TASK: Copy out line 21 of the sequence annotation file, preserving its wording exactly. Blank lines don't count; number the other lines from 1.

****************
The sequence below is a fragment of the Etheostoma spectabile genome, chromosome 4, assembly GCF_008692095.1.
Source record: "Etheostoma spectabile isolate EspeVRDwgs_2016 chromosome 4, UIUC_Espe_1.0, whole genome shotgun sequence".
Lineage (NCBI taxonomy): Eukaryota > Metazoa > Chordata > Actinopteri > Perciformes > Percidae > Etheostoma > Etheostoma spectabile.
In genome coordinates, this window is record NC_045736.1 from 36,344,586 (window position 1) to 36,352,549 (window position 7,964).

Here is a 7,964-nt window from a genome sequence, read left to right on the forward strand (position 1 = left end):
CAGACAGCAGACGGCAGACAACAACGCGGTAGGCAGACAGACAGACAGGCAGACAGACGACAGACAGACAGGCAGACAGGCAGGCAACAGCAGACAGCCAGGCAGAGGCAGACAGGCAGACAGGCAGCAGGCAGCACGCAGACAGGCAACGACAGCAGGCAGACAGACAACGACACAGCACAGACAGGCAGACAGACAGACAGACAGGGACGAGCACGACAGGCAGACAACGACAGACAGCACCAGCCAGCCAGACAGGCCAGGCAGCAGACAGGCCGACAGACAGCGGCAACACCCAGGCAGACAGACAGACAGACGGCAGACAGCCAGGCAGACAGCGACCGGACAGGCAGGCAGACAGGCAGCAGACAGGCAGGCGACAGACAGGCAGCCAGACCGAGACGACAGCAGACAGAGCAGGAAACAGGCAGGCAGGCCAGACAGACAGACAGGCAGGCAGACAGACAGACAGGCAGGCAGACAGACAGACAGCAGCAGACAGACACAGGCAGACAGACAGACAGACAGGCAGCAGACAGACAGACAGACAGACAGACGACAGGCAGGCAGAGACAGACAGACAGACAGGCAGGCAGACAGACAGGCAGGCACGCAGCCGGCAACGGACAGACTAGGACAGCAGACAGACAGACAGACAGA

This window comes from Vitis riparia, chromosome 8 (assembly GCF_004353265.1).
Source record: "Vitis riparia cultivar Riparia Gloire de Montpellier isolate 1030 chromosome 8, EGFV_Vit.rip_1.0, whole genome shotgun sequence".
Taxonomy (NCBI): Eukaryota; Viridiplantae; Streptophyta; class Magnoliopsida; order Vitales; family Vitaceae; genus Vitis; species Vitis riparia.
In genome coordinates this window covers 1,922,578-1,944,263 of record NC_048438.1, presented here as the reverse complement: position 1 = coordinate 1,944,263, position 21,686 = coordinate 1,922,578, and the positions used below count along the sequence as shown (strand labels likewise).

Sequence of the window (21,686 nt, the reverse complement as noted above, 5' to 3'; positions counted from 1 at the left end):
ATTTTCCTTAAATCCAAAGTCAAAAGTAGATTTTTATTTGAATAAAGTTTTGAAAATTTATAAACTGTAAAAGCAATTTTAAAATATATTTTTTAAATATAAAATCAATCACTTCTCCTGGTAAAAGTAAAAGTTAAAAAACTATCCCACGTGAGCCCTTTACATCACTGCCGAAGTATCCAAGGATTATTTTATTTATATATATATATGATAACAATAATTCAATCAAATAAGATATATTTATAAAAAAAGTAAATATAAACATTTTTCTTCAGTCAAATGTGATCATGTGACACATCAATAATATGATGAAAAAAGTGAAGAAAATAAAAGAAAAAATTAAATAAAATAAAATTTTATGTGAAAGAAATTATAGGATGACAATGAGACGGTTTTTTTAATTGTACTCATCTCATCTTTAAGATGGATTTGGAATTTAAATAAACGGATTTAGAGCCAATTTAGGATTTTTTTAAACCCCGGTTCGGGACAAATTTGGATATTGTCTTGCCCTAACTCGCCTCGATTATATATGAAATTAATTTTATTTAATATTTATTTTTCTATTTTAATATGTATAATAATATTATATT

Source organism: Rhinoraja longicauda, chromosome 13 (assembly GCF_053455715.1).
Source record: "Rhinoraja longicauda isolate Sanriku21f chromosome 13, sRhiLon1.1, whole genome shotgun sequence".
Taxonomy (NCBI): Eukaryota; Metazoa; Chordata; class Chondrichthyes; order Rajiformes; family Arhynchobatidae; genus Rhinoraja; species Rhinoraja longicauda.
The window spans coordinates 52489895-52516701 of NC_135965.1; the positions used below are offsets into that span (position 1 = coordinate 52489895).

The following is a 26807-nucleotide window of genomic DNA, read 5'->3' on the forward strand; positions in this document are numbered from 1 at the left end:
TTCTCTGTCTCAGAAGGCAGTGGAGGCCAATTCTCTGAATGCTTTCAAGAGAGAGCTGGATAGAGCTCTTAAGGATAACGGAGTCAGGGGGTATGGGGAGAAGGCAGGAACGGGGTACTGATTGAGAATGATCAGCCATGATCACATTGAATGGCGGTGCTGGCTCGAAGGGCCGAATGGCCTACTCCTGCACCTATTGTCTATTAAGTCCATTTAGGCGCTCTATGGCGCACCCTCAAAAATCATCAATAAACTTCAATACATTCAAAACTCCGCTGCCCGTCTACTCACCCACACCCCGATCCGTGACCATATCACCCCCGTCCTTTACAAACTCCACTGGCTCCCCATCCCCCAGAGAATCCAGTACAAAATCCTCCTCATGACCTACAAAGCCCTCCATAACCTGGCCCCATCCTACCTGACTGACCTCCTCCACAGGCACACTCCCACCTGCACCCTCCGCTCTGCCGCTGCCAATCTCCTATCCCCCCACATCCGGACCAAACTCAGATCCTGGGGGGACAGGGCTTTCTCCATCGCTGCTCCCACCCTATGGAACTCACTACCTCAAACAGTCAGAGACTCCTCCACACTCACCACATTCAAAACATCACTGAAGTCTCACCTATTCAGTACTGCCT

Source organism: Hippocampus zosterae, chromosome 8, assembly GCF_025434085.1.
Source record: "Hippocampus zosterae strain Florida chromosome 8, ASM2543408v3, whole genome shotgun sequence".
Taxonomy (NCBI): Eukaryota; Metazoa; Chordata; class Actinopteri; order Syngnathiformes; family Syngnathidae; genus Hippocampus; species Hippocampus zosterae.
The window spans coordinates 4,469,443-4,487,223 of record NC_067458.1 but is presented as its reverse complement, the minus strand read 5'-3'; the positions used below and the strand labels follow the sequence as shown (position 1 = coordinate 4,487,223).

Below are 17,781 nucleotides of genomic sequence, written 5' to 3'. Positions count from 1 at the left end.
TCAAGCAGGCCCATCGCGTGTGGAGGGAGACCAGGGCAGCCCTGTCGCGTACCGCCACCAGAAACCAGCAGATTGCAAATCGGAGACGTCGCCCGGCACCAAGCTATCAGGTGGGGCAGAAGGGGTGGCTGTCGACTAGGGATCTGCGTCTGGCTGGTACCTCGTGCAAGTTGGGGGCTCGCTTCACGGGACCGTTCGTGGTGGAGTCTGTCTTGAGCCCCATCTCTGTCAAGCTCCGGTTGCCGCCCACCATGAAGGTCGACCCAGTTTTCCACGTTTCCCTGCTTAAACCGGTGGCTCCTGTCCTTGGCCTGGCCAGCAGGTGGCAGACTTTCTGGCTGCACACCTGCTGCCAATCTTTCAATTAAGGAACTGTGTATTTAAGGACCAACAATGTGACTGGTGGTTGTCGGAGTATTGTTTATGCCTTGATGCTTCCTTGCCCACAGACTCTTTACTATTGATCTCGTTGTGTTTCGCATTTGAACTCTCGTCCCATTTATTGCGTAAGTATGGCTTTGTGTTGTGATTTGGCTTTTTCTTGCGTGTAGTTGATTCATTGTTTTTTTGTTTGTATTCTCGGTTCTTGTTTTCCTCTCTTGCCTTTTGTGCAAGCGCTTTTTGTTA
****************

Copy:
Taxonomy (NCBI): Eukaryota; Metazoa; Chordata; class Actinopteri; order Syngnathiformes; family Syngnathidae; genus Hippocampus; species Hippocampus zosterae.